Pujols, 41, understood the Cardinals’ reasoning for not bringing him back. They have an All-Star first baseman in Paul Goldschmid­t. They didn’t see a way to squeeze playing time for him. They believed it would have been a distractio­n, with daily questions asking whether Pujols would be in the lineup, and the fans clamoring for him, choosing to remember those glorious days.

Still, Pujols isn’t going to lie. He was hurt. He felt he deserved at least a phone call for an explanatio­n. Why couldn’t he relive that magic in St. Louis, just as he’s doing these days with the Dodgers?

“I have that chip on my shoulder right now, always,” Pujols said. “I didn’t have my best years over there with the Angels. Those things happen. I didn’t take anything for granted. I knew I wasn’t done.

“Just like now, I wear this uniform with pride and honor. I’m blessed to have the opportunit­y to wear it. And as long as I’m wearing it, I’m going to have fun.”

Pujols has been key for the Dodgers , hitting 12 homers with 38 RBI as a parttime player, including a .303 batting average, .606 slugging percentage and .953 OPS against left-handed pitching. He’s even more important for the Dodgers now with All-Star first baseman Max Muncy sidelined with an elbow injury.

Pujols’ greatest influence, his teammates will tell you, has been in the clubhouse. All-Star outfielder Mookie Betts says that Pujols reminded him to have fun again. Justin Turner picks his brain daily about hitting, life and the game of baseball. The young players gather around him soaking up his knowledge and dreaming one day they could have even half of his career.

“I had high expectatio­ns for what he’s done and the person he is,” Dodgers manager Dave Roberts says, “but I didn’t know how much he would be able to impact the culture here. I expected a productive bench player, but I didn’t see it to this extent.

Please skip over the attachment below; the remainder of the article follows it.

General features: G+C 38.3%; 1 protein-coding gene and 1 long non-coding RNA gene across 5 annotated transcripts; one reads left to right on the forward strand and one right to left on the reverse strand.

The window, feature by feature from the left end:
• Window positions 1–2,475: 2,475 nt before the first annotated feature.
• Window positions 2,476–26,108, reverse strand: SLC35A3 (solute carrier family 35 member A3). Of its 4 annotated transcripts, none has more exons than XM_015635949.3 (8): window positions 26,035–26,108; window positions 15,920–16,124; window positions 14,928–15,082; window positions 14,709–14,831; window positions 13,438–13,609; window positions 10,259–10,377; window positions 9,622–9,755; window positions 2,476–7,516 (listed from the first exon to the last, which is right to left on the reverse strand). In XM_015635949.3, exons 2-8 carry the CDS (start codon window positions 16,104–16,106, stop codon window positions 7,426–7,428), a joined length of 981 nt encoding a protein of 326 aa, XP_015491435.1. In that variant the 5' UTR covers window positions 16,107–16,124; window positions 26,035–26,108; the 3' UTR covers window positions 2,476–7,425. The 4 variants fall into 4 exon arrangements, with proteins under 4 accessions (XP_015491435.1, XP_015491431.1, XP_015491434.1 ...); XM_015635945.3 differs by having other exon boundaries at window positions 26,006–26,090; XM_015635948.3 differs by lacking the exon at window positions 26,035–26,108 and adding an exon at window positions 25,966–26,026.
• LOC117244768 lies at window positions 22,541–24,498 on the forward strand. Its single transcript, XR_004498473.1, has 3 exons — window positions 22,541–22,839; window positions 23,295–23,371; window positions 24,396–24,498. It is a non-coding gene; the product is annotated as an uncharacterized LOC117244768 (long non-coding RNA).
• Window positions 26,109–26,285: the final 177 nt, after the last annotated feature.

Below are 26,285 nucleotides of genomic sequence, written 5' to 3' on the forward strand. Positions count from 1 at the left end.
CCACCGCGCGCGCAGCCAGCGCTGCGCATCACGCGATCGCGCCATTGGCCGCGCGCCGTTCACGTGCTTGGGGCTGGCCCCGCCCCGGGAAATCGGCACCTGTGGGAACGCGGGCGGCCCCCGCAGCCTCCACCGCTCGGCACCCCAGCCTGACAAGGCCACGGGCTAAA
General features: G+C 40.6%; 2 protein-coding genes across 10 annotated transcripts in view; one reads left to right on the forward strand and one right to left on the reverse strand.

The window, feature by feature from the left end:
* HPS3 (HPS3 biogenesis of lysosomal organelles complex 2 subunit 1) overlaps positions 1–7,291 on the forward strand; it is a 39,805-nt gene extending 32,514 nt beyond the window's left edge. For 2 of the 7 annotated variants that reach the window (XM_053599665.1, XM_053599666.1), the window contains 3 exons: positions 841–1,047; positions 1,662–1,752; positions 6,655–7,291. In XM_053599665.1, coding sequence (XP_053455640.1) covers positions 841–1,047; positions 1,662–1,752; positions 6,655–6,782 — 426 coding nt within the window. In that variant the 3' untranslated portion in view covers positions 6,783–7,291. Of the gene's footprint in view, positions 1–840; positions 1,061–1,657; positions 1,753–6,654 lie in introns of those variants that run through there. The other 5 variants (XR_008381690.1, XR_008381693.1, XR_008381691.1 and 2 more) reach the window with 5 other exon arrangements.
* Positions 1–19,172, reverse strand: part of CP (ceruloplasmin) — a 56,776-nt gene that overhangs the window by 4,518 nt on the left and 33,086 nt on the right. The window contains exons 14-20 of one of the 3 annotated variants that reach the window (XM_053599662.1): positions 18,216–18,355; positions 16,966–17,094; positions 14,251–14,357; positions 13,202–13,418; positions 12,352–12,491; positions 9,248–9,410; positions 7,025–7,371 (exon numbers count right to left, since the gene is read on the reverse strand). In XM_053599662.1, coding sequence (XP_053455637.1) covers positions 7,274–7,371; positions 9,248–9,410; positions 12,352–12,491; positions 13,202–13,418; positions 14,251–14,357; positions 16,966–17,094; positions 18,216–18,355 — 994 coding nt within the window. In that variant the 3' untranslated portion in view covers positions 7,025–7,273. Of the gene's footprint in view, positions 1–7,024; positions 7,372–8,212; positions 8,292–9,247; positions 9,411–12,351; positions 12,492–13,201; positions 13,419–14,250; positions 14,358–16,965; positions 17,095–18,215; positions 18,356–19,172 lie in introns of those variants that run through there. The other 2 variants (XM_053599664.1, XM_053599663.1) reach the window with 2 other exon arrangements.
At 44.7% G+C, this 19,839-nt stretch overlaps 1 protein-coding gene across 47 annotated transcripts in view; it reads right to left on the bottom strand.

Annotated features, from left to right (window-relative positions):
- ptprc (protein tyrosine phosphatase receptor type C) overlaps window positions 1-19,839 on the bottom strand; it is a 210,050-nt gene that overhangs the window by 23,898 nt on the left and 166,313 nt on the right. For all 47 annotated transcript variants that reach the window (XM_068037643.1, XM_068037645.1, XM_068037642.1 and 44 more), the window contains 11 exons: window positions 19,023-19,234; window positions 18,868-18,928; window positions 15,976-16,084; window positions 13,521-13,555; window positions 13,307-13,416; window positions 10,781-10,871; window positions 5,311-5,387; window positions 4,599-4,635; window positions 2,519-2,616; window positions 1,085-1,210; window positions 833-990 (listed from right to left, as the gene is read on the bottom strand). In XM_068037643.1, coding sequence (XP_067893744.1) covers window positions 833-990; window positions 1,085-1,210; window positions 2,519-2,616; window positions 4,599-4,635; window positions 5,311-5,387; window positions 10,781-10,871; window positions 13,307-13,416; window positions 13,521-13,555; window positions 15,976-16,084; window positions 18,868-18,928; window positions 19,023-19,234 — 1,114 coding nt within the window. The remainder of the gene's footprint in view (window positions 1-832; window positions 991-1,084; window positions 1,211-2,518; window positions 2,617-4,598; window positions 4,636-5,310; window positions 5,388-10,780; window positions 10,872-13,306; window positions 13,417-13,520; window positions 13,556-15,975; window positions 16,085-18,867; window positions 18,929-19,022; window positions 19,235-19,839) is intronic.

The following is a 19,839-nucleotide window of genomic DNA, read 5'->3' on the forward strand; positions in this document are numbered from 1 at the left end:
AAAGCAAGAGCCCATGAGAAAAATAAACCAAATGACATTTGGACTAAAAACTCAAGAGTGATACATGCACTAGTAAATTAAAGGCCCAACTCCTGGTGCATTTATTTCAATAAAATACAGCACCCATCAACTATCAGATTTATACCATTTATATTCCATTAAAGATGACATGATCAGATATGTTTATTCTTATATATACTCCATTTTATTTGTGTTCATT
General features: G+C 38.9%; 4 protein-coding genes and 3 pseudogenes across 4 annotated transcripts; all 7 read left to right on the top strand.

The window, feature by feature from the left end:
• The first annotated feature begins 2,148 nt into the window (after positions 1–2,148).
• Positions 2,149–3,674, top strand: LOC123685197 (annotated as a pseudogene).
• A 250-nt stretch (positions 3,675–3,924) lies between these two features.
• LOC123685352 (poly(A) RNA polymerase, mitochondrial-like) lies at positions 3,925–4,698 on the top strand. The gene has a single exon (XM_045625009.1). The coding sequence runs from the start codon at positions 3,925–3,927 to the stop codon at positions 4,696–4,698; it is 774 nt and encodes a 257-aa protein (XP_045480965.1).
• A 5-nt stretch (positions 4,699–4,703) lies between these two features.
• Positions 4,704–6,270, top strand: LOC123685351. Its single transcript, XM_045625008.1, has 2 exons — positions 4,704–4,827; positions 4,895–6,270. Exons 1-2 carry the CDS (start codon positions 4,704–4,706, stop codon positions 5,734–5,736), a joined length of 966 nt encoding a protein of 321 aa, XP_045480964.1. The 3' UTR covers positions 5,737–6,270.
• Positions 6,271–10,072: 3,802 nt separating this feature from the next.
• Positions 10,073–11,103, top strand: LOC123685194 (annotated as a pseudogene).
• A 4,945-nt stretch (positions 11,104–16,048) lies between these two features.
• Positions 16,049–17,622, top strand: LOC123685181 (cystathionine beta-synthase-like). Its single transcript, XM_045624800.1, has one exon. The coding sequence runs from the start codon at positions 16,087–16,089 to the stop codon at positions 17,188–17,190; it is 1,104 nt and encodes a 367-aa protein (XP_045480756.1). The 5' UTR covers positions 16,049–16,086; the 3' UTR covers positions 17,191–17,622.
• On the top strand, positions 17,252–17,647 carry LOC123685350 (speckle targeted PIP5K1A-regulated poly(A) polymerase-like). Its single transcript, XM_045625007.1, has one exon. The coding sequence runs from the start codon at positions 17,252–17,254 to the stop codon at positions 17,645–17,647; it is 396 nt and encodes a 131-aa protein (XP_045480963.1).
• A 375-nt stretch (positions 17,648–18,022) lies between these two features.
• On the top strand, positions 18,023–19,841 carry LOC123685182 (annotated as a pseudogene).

“I’m telling you, the conversati­ons that he’s had, the way he goes about his day, is going to impact these players, young and old, for the rest of their careers. That is something I’ll be forever grateful. I’m just so glad I’m able to have him on my team.”

You know the man is revered when Dodgers Cy Young candidate Max Scherzer, a St. Louis native, grabs Pujols for a picture at Busch Stadium – making sure the Arch was the background.

“I’m going to get that picture signed, that’s all I want signed from him,” said Scherzer, who joined the Dodgers at the July 30 trade deadline. “I pinch myself every day playing with Albert. It’s crazy, because I was a huge fan of his when he first broke into the big leagues.

“I was still in high school when that happened. So, all of these years later to somehow be on his team is nuts. It’s even more fun now because now I get to talk baseball with him and understand what makes him great.”

 ?? ASHLEY LANDIS/AP ?? Dodgers pinch hitter Albert Pujols singles against the Milwaukee Brewers on Friday in Los Angeles.
ASHLEY LANDIS/AP Dodgers pinch hitter Albert Pujols singles against the Milwaukee Brewers on Friday in Los Angeles.
 ?? ??

Newspapers in English

Newspapers from United States